I tried to sleep, but I couldn’t. My drunk was soon fast asleep, however, snoring so loudly with grunts, gasps, wheezes and belches that the cavernous room reverberated with noise. Every hour or so he would have a horrific coughing attack, choking on phlegm, gurgling in suffocation. Every other hour he would yell out several verses of some nightmare, waking me with a start, but consoling me that, at least, I must have been sleeping.

He left early in the morning, six o’clock by my watch. I fastened my eyes on him, smiled serenely, twisted my eyebrows and inquired, “Schlaffen Sie gut?” Did you sleep well?

Nein!” he bellowed, and then, mumbling some other phrases, wandered out the door.

August 1975

South of Salzburg, Austria I was picked up by a young man who spoke English fluently—colorful and delightful, he wore a red bandana around his neck, a gleam of energy and mischievousness in his eye, a ready grin. All in all, a poet and a wastrel.

We got talking immediately and became deep in humorous argument over Wittgenstein. He cited Wittgenstein’s “That which can not be said must be shown” in opposition to my citation of Wittgenstein’s “The limits of my language imply the limits of my world,” (both of us using the original German). I said the statements were not contrary to each other. He said language was not a limit to thinking. I recited the famous Eskimo 30-words-for-snow example. That held him for awhile but then he claimed that he didn’t think in words, he thought in pictures. “When I see a cow,” he pointed to a cow in passing, “I don’t think ‘cow’.” I granted him this, but pointed out the difference between perceiving and thinking. “The mind may perceive in images, but thought, by definition, requires words.” This went on for awhile, neither of us making noticeable headway.

We were having a great time though, and such beautiful scenery—mountains and greenery. We talked of Hitler and the Austrian-Hungarian Empire and “The Sound of Music.” I told him he must be a poet. He laughed and said, “No, I only enjoy thinking.” What a confession, I thought, in a world where most people try to avoid it.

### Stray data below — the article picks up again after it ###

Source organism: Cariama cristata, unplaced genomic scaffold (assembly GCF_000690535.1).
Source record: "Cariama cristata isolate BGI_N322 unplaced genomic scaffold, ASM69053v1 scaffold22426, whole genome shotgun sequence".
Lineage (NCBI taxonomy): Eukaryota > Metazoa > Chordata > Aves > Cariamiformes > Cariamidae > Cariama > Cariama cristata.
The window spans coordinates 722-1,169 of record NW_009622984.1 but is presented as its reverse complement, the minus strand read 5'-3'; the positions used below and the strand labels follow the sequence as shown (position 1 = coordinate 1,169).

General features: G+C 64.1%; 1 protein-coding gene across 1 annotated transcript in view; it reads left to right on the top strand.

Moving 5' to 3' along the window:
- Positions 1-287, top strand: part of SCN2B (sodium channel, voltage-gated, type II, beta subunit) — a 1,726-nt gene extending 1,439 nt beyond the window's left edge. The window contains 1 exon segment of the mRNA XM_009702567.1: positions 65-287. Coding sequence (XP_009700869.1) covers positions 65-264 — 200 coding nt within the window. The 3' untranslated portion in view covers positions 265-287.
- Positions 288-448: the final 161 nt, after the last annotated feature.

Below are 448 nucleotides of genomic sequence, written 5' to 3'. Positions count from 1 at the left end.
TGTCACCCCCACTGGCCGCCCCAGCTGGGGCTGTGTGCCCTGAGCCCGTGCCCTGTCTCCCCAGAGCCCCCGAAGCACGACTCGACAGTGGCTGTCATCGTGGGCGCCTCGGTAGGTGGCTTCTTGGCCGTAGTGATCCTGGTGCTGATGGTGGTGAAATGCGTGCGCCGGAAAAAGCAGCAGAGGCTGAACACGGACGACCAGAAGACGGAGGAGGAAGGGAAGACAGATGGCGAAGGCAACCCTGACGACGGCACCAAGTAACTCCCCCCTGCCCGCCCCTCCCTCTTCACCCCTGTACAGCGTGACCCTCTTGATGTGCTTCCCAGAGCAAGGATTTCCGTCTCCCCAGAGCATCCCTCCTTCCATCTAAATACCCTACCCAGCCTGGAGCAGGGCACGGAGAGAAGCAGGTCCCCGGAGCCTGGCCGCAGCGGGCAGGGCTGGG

He said he had learned his English in America where he had lived two years with an American girlfriend. I asked him what he thought of American girls in contrast with European girls. He laughed and said that there’s a well-known joke which aptly answers the question, albeit stereotypically. And then he told me: “A young Frenchman was relaxing on a deserted beach when suddenly he heard cries for help. He looked out to the ocean and perceived a girl drowning. So he dashed into the surf, swam out to her and drug her back to shore. Alas, though he tried artificial respiration, it appeared that he was too late, the girl was dead. So he left her there and went into a nearby town to fetch assistance. Coming back, he found another Frenchman screwing the girl. ‘What are you doing man?! That girl is dead!’ ‘Sacre bleu!’ exclaimed the other Frenchman, jumping up, ‘I thought she was an American.’”

I laughed uproariously. The fine young gentleman drove me to Salzburg’s youth hostel near the old town. As I left the car, I recommended Kosinski’s Steps for him to read, which he dutifully wrote down. I thanked him profusely for the ride and he told me it was a pleasure having me in his car.

September 27, 1977
State College, Pennsylvania

I was sitting in a park in Allentown yesterday, waiting for the Chamber of Commerce to open in order to procure a map, my first morning back in Amerika. A sixty-year-old city works employee of Greek descent came to cut the lawn, but saw me sitting there in the sun and came over and sat with me awhile, talking nonstop.

The fact around which he became gradually centered was that in 1934, in the heart of the depression, despite his parents’ vain attempts to accumulate money for his college education, he passed from high school into work—where he has been for forty-three years.

“I’m healthy. I eat well—not the junk you can buy at McDonald’s, but real, substantial, Greek meals. I’m not crippled. So what can I say? I’m too strong to put a gun to my head. And when you’re healthy, who can put a gun to their head? But to get back to the point, and not to keep repeating myself, in 1934 when I couldn’t go to college, because of the reasons we’ve been talking about, and I don’t mean to make excuses, but that decided what I am. I missed whatever chances I had to become successful.”